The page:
"The more heat units you have, you have more generations of insects and diseases," said Saad Hafez, professor of nematology at the University of Idaho's Parma research station.
Dr. Saad L. Hafez, ..., 5 Dec 2013 [cached]
Dr. Saad L. Hafez, Professor, Director of Nematology Laboratory, University of Idaho -- Parma, ID
Dr. Hafez will lead a discussion about the evaluation, identification, control and prevention of nematodes in corn and alfalfa.
Ag News [cached]
University of Idaho nematologist Saad Hafez thinks Idaho's agricultural producers should consider including green-manure crops in their rotations. The fall- or spring-planted crops-typically oilseed radishes or mustards-build and replenish soils when they're turned under after a few months' growth. They also slash nematode populations by serving as nonhosts or poor hosts for the sugarbeet- and potato-damaging pests as well as by releasing biofumigating chemicals and activating natural enemies.
For the past eight years, Hafez has studied crop rotations involving sugarbeets, potatoes, wheat, sweet corn, beans and oilseed-radish green manures. Last fall, he started a new study that includes onions and that's slated to continue for a dozen years. Not only will Hafez and other researchers measure the impacts of onions in these rotations, but they will examine the physical changes in soil produced by the green-manure crop. "You get great benefits from green-manure crops, even if you don't have sugarbeet cyst nematodes or other nematodes," Hafez says.
For example, as organic matter builds, soil tilth and water-holding capacity increase and compaction and erosion decrease. The organic matter slowly releases nitrogen into the soil, reducing the need for synthetic nitrogen without leaching excess fertilizer into > groundwater.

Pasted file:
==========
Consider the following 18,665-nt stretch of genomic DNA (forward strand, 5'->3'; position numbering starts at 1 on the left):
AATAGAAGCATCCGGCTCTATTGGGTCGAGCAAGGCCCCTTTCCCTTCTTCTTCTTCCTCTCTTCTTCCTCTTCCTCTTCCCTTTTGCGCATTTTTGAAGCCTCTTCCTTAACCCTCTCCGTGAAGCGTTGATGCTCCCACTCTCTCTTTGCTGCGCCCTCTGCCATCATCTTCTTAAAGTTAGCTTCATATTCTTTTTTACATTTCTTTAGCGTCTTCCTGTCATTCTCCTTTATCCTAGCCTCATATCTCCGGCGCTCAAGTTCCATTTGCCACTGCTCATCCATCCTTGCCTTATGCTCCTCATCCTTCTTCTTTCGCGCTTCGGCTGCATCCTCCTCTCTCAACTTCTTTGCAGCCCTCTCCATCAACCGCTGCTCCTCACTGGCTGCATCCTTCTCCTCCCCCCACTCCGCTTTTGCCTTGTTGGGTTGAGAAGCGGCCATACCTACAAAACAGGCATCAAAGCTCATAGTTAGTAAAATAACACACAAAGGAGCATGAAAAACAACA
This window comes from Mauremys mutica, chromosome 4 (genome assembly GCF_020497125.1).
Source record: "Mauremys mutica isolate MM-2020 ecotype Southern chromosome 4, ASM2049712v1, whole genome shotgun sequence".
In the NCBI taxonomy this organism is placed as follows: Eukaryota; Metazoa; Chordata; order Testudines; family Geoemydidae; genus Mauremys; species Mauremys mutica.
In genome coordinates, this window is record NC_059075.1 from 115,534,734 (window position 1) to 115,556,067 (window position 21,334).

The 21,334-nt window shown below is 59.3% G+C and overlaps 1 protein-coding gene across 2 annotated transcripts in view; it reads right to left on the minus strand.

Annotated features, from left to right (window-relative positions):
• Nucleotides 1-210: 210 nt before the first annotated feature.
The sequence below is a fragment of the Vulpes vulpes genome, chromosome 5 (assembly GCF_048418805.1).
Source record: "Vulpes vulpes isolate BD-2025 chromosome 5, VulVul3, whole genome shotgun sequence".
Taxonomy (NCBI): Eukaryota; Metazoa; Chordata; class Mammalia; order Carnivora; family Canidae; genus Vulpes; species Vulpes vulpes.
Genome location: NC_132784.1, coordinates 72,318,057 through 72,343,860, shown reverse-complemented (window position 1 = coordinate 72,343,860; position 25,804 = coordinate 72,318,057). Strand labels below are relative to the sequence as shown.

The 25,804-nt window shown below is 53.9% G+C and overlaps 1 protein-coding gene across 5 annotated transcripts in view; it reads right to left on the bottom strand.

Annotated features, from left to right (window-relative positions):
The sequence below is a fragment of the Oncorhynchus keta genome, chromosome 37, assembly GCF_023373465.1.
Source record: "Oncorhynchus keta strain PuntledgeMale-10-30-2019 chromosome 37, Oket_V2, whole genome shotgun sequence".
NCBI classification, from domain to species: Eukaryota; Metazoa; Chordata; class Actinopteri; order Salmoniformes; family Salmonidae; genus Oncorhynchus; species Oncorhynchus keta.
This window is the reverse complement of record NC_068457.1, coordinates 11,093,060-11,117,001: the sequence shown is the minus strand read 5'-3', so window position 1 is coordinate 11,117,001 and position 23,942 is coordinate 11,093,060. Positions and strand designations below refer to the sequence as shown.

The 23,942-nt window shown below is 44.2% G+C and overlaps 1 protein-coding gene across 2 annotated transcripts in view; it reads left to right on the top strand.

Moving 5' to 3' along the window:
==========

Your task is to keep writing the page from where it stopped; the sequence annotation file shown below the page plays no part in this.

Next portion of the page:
Hafez says more producers would use green-manure crops, but they haven't been able to fit them into their crop rotations. "The stumbling block is the timing," he says. "During the time that growers would be planting the green-manure crop, they are harvesting other crops or getting the ground ready for next year, so their labor and equipment are tied up."
Selecting the right green-manure crop is also critical: some will host diseases, weeds or even the very nematodes growers would like to control. Others aren't as frost tolerant as they should be. Hafez says new oilseed radishes not yet available in the marketplace should entice more Idaho potato and sugarbeet growers into giving green-manure crops a try within a few years: the varieties Defender and Comet cut populations of both sugarbeet cyst nematodes and potato-damaging Columbia root-knot nematodes by 95 and 99 percent, respectively, in his greenhouse experiments.
"Their main advantage is that they reduce both of these nematodes," says Hafez. Previously, green-manure crops that discouraged one nematode encouraged the other. In addition, Defender and Comet reach nematode-inhibiting growth stages in six to eight weeks-two weeks earlier than other varieties. That will give growers more opportunities to squeeze them into their rotations after a fall-harvested crop or before a spring-planted crop.
The best older varieties of oilseed radish green-manures curbed populations of Columbia root-knot nematodes by 50 percent and sugarbeet cyst nematodes by 80-90 percent, Hafez says. He will evaluate the effectiveness of Defender and Comet in the field and hopes they will be available to Idaho growers by 2006.
In the 1998-2004 study, Hafez and colleague Sundararaj Palanisamy determined that potatoes and beans suppress sugarbeet cyst nematodes more than wheat or sweetcorn do. In the current and longer study, Hafez will study not only the impacts of six crops but of fall-planted oilseed-radish green-manures included once, twice or three times over the course of 12 years.
"If one year is enough, we don't need two," he says.